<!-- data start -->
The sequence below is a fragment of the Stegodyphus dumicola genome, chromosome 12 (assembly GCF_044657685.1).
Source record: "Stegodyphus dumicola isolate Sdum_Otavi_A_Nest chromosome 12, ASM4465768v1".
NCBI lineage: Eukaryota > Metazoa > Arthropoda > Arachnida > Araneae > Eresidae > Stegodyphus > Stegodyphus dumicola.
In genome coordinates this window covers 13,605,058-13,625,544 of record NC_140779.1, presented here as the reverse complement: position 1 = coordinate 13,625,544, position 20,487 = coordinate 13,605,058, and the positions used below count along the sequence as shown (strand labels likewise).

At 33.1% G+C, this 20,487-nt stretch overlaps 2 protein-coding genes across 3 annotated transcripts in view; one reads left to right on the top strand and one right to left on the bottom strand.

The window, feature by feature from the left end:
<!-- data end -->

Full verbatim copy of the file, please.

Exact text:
The sequence below is a fragment of the Stegodyphus dumicola genome, chromosome 12 (assembly GCF_044657685.1).
Source record: "Stegodyphus dumicola isolate Sdum_Otavi_A_Nest chromosome 12, ASM4465768v1".
NCBI lineage: Eukaryota > Metazoa > Arthropoda > Arachnida > Araneae > Eresidae > Stegodyphus > Stegodyphus dumicola.
In genome coordinates this window covers 13,605,058-13,625,544 of record NC_140779.1, presented here as the reverse complement: position 1 = coordinate 13,625,544, position 20,487 = coordinate 13,605,058, and the positions used below count along the sequence as shown (strand labels likewise).

At 33.1% G+C, this 20,487-nt stretch overlaps 2 protein-coding genes across 3 annotated transcripts in view; one reads left to right on the top strand and one right to left on the bottom strand.

The window, feature by feature from the left end: